scott.jfif

Heraldry

''The art and science of devising, displaying, and granting armorial insignia and of tracing and recording genealogies.''

stvncrestX.png

Official crest of The Clan Logan Society of Canada

crestHQcolour.png

Official crest of The Clan Logan Society International.

Copyrighted, with all rights reserved to the Society.

Copyrighted, with all rights reserved to the Society.

The Story Behind Our Logan Crest

In 1330 brothers Sir Robert Logan and Sir Walter Logan, along with Sir William de Keith, Sir William de St. Clair of Rosslyn, accompanied Sir James Douglas in his quest to take the heart of the dead King Robert I of Scotland to the Holy Land. 

 

Douglas and his company had been received by Alfonso XI of Castile, who was campaigning against the Moors, in the Kingdom of Granada. Near the Castillo de la Estrella, Alfonso's army fought the Saracens at the Battle of Teba. During the battle Douglas observed a knight of his company surrounded by the Moorish warriors, and with his remaining men attempted to relieve his countryman.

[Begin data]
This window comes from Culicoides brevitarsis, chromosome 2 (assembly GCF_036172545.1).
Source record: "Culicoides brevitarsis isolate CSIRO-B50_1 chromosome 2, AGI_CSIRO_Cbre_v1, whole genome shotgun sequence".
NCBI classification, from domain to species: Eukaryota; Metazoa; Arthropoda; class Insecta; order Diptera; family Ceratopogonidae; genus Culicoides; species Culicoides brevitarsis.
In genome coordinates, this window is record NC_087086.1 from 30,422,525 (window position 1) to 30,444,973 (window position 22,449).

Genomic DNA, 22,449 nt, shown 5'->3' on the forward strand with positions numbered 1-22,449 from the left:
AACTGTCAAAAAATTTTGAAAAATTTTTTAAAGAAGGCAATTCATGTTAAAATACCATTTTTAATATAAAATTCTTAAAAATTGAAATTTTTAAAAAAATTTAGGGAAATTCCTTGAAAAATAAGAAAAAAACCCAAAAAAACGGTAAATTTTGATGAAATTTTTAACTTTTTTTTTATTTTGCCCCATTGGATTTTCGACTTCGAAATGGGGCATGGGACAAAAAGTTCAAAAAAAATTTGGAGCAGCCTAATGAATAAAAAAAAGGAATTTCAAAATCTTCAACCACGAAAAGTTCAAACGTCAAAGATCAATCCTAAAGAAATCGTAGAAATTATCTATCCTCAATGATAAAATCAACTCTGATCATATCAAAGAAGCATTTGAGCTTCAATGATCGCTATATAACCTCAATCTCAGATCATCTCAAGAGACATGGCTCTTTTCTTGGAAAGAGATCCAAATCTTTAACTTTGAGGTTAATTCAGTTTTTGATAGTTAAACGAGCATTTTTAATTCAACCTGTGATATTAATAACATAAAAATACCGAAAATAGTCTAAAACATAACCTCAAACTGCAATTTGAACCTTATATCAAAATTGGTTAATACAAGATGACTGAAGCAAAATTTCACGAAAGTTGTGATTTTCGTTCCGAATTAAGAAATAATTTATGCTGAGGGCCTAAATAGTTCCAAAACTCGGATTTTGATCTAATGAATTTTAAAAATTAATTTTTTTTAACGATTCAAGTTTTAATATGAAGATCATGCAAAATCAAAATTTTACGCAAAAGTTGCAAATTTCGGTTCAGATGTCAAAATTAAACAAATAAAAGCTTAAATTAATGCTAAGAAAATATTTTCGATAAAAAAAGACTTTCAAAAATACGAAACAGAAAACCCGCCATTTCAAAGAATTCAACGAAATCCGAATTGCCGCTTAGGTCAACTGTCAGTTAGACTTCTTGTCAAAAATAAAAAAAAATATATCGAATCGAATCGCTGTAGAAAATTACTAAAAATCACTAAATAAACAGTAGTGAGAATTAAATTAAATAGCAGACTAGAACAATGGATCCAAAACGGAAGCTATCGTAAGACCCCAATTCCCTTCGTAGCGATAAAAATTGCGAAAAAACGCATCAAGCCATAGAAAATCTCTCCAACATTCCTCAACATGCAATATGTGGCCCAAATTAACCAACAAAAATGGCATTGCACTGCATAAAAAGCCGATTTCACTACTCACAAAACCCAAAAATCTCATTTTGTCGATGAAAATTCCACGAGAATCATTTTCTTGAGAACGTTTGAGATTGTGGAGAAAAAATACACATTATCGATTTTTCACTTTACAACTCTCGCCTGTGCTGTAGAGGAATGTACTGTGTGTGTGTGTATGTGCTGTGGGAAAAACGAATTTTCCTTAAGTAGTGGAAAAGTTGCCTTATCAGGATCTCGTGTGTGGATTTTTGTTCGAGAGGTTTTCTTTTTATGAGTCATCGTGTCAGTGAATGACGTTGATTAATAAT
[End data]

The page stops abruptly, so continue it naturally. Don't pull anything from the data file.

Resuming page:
As the knights were hard-pressed and outnumbered by the Moors, Sir James Douglas took the silver casket containing the heart of Robert Bruce, and threw it before him among the enemy, saying, "Now pass thou onward before us, as thou wert wont, and I will follow thee or die."

 

Sir James Douglas and most of his men were slain, among them Sir Robert Logan and Sir Walter Logan.

 

The legend is that the heart shown on the shield is that of Robert the Bruce. The three passion nails represent Sir Robert Logan, Sir Walter Logan, and Sir James Douglas their leader. The nails are specifically referred to as Passion Nails and are indicative of followers of Jesus the Christ.

 

When the Chief of the Clan is restored, he may choose to use this Coat of Arms - OR - he may choose a new Coat of Arms. In any event, it will be the personal choice of the Chief of Clan Logan.

An achievement, armorial achievement or heraldic achievement (historical: hatchment) in heraldry is a full display or depiction of all the heraldic components to which the bearer of a coat of arms is entitled.

A normal heraldic achievement consists of the shield, above which is set the helm, on which sits the crest, its base encircled by a circlet of twisted cloth known as a torse. The use of the crest and torse independently from the rest of the achievement, a practice which became common in the era of paper heraldry, has led the term "crest" to be frequently but erroneously used to refer to the arms displayed on the shield, or to the achievement as a whole.

Armorial achievement of the last Chief of Clan Logan

coat2.PNG